Canada’s unions encouraged by federal budget commitments on pharmacare and pay equity

February 27, 2018

Canada’s unions say they are pleased to see this year’s federal budget commit to moving forward on universal pharmacare and pay equity.

Today’s federal budget commits to setting up an Advisory Council on the Implementation of National Pharmacare headed up by former Ontario health minister Dr. Eric Hoskins.

“We are very pleased to see the government committing to a pathway that will finally establish a universal prescription drug plan for all Canadians, regardless of their age, income or where they live. We hope to see the promise of universal pharmacare fulfilled before the next federal election,” said CLC president Hassan Yussuff.

The federal budget also promises to deliver long overdue proactive pay equity legislation in the Budget Implementation Act.

“Women in Canada have waited far too long for fairness, and Canada’s unions look forward to working with the government to get this legislation right,” said Yussuff. “That means ensuring, for example, that it establishes both a distinct Pay Equity Commission and a Hearings Tribunal – two essential components of a proactive pay equity regime.”

Yussuff was also encouraged to see implementation of a long-standing call for dedicated leave for second parents, but had hoped that child care would be more of a priority in a federal budget focused on boosting participation of women in the workforce.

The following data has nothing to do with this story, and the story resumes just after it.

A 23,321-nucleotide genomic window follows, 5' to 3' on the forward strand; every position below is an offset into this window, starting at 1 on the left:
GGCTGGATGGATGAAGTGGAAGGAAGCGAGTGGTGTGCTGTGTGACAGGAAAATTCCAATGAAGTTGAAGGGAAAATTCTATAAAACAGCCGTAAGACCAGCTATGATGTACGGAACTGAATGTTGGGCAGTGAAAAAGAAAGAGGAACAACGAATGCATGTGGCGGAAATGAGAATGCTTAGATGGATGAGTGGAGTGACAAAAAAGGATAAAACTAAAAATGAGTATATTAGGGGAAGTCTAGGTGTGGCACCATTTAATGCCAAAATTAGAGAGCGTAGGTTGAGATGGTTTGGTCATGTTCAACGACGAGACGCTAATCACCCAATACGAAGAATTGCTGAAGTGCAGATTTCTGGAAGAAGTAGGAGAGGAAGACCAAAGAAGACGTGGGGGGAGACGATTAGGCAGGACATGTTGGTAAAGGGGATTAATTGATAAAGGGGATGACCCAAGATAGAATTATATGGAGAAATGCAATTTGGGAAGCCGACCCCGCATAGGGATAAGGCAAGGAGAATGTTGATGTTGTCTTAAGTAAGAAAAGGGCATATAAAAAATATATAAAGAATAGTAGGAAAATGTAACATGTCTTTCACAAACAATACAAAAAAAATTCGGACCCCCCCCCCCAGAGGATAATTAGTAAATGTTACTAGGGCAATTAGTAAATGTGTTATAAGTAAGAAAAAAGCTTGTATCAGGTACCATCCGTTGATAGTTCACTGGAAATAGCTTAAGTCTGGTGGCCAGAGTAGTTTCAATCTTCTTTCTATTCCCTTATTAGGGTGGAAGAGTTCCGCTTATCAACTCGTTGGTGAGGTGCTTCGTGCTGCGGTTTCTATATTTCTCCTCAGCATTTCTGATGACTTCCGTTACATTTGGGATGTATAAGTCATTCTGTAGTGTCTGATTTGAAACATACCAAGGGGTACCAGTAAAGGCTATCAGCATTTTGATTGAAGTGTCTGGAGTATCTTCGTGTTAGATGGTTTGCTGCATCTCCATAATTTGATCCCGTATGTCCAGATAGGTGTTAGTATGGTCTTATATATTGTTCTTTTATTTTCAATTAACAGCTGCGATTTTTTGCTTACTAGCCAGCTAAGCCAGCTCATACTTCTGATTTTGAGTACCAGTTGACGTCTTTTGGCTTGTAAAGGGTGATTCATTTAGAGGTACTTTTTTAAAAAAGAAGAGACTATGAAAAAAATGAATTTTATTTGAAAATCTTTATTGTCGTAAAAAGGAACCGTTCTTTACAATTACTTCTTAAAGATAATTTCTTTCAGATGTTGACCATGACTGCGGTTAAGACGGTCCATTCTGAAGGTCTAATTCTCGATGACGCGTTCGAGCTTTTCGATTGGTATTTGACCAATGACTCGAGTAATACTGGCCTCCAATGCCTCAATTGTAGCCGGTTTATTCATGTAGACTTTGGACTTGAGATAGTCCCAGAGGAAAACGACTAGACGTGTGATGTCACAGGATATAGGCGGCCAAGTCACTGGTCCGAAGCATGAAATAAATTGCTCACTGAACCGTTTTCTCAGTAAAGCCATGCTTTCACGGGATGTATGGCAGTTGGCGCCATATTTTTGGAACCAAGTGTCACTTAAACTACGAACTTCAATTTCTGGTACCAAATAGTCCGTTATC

“The evidence is very clear that the most effective way to remove barriers to women’s participation in the workforce is with a universal child care system,” said Yussuff. “That’s why we had hoped to see this budget commit to increasing child care spending – over time – to reach the internationally recognized benchmark of one percent of GDP.”

Yussuff said he was happy to see the budget commit to expanding protections to workers under the Wage Earner Protection Program Act.

The budget increased the maximum limit so that workers’ final paychecks, severance and vacation pay are better protected when companies go bankrupt.

“It’s unfortunate, however, that the government didn’t go further, ensuring that pensioners have the same protections and are prioritized in bankruptcy situations,” said Yussuff.

Yussuff highlighted other positive announcements in today’s federal budget, including:

  • New apprenticeship and training initiatives including incentive grants for women entering the Red Seal trades, pre-apprenticeship programs targeting under-represented groups, additional supports for women in trades and investments in skills building for women new to Canada.
  • Extending Working While on Claim provisions to those on maternity and sick leave.
  • Making Status of Women Canada an official government department and providing it with $100 million over five years to enhance the Women’s Program.
  • A commitment of an additional $86 million over five years to the Gender Based Violence Strategy and additional commitments to combat workplace harassment and violence.
  • A commitment to five days of paid leave for victims of domestic violence.
  • Funding to combat anti-black racism.
  • Moves to close tax loopholes and crack down on tax evasion, including the imposition of a $50,000 threshold on passive income.
  • A pledge to replace the beleaguered Phoenix pay system.

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